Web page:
There are over 20 lighthouses, plus several lightships, in south Wales and for some reason these warning lights seem to fascinate tourists and locals alike. The light at St Ann's Head in Pembrokeshire and the one at Nash Point have for years been two of the most visited lighthouses in the United Kingdom.
Most lighthouses stand in splendid isolation, high on the cliff tops and it is easy to see why the country had such a proliferation of beacons.
Wales has water on three sides of its land mass and the coastline is rocky and hazardous. For old sailing ships, in particular – always at the mercy of wind and tide – it was essential that the final stages of their journeys home were as safe and as guarded as possible.
The approaches to major ports lay – and still lie - along the southern and northern coasts. To the north is Liverpool while to the south, along the reaches of the Bristol Channel and Severn Estuary, sit Bristol, Cardiff, Swansea and Newport.
Lighthouses are now maintained and governed by Trinity House, which was granted a royal charter by Henry VIII in 1514. Despite this, many lighthouses were private enterprises for some considerable time afterwards – something that caused anger and, occasionally, disaster.
South Wales might be able to boast many lighthouses but several of them are virtually inaccessible. The light on Black Rock, for instance, is located on a small island – little more than a lump of rock – east of Portskewett and almost underneath the second Severn crossing. Access is only by boat but few people ever venture out to this little known beacon.
Flatholm Island (photo: Gale's Photographs)
The light on Flatholm Island is much more accessible and, as a consequence, is visited more regularly. Trips out to the island are run from Barry, although trippers do need to take careful note of weather conditions – being marooned out on Flatholm is not everyone's idea of a good experience.
The light on Flatholm was originally privately owned. It was purchased and re-built by Trinity House in 1819. The foghorn adjacent to the lighthouse was de-activated in 1988 but is still occasionally sounded on special occasions.
Nash Point lighthouse (photo: Henrhyde)
Nash Point has always been one of the most stunning of all lighthouses and is one that is open to the public. A climb to the top floor of the beacon is exhausting – particularly the final stretch up a vertical ladder – but the views are something quite special and it is more than worth the effort.
Built in 1832, after numerous shipwrecks on the shoals and reefs off-shore, the lighthouse is just three miles west of Llantwit Major.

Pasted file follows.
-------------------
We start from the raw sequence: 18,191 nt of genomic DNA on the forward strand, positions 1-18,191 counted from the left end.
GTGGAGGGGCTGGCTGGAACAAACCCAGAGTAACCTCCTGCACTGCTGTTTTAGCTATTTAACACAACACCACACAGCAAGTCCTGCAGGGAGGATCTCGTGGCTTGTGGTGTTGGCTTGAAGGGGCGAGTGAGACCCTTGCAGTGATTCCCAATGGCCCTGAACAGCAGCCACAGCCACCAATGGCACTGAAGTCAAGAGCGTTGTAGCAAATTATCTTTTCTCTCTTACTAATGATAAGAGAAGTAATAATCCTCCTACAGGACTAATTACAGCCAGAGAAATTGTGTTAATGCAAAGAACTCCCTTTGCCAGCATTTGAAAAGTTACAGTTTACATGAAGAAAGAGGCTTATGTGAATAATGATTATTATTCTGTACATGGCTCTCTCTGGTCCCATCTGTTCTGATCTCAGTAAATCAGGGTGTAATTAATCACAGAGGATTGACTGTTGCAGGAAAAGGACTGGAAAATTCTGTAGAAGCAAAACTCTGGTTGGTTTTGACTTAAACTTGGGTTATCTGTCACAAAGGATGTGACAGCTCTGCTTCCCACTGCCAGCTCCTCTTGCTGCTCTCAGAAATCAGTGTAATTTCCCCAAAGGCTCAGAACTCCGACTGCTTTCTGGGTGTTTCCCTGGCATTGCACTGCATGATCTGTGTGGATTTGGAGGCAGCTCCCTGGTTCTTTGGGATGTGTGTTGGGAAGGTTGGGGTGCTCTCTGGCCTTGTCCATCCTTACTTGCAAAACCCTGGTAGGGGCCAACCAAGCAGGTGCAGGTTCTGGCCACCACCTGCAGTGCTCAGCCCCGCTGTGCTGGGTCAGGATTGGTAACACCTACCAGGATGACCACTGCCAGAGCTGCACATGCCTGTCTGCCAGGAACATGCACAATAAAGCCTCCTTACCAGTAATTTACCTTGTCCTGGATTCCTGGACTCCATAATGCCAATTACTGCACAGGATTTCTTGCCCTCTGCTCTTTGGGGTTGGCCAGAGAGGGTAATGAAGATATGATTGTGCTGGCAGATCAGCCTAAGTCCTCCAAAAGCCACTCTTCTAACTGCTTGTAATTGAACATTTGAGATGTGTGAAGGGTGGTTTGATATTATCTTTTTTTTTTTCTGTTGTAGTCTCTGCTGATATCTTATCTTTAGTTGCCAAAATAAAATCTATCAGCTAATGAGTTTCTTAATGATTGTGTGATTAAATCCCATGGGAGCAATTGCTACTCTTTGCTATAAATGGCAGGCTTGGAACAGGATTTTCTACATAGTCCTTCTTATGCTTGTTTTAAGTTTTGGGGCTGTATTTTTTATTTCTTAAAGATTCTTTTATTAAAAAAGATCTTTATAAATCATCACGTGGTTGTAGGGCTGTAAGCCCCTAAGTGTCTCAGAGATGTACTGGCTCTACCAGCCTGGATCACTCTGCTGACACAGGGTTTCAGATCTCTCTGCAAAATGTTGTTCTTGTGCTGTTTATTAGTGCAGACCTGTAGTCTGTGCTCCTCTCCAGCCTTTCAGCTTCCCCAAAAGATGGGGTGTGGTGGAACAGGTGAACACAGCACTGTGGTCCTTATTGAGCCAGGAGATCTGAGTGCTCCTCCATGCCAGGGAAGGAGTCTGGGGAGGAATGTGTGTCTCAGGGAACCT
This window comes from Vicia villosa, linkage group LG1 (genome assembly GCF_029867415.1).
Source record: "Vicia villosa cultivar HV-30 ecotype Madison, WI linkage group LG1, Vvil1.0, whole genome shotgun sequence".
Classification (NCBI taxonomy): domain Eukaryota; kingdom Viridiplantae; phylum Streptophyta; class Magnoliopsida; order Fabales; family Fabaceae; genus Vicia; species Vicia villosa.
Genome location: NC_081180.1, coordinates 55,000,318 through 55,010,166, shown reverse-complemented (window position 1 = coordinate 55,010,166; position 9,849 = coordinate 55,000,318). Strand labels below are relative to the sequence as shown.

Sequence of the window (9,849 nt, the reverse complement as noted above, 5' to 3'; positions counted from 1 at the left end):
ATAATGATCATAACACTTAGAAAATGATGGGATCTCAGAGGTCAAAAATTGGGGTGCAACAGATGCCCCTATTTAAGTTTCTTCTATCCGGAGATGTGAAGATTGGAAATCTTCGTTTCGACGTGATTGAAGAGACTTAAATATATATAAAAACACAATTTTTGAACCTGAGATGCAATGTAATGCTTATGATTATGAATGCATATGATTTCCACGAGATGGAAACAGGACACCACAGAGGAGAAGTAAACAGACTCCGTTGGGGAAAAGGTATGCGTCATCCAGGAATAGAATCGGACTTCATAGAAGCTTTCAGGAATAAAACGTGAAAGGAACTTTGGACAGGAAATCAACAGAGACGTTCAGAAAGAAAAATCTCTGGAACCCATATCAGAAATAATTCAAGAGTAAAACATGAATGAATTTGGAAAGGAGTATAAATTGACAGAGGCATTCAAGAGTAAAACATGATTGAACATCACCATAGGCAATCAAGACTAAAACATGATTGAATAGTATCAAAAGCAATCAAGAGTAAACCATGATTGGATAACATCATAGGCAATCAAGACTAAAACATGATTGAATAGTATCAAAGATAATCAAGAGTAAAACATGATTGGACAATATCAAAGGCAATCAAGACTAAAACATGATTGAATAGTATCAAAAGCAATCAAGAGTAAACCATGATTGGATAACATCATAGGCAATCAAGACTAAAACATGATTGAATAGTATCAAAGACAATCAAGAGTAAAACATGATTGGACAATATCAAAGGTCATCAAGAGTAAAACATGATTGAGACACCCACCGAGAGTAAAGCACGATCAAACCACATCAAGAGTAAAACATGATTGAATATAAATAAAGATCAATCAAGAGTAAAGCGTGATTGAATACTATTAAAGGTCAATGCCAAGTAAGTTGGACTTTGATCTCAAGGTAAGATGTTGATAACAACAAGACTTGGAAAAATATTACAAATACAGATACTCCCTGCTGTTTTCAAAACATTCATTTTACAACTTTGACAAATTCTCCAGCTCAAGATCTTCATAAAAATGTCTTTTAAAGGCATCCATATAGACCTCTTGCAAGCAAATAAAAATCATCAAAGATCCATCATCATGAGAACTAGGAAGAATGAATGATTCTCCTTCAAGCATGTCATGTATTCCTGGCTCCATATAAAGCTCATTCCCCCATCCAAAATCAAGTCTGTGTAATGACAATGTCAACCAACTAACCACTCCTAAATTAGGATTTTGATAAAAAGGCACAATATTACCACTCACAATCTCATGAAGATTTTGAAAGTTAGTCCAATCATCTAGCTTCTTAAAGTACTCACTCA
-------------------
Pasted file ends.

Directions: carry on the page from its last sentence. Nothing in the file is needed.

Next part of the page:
Porthcawl Lighthouse (photo: Tim Wood)
A curious lighthouse that does not require much effort to reach is the one that sits on the end of Porthcawl Breakwater. Built in 1860, this tiny warning light guards access into the harbour and was, for many years, powered by gas.
Mumbles lighthouse (photo: Lorraine Parker)
Mumbles lighthouse is located on a small island off the town of Mumbles, a few miles to the west of Swansea. In 1883 the lighthouse keeper was Abraham Ace.
That year his two daughters, Jennie and Margaret, saved the lives of two Mumbles lifeboatmen who had been thrown from their lifeboat into the sea during a rescue mission.
The two girls tied their shawls together as a lifeline and waded into the waves that were pounding onto the Gower coastline. They managed to pull the men to safety and in doing so created a legend that has gone down in local story and poem as The Women of Mumbles Head. And yet, strangely, their courage has never received the same attention as that of the famous Grace Darling.
Two lightships are available to visit in south Wales and both of them, for a while, served as the Helwick Lightship off the Gower coast. The first of these vessels now lies in Cardiff where she operates as a Christian Fellowship centre and is open to the public all year round.
The second lightship is moored at Victoria Quay in Swansea's maritime quarter. Having previously served in the Humber area she was brought to Gower in 1971 but was decommissioned six years later.
Apart from walking around the monastery, visitors to Caldey Island might wish to take in a quick look at Caldey light. Built in 1829, this short, squat lighthouse was designed to withstand the wild winds from the west.
The light at St Ann's Head remains a well-visited location. Built in 1714, the light itself was removed during World War Two and replaced by an observation room where a lookout could be maintained for German U Boats.
There are several other lighthouses around the coast, on the islands and rugged rocks of the area. These include lights at places like Skokholm Island, the Smalls and South Bishop – the latter being accessible only by helicopter. For anyone interested in the development of such warning beacons they remain fascinating places to visit and look at.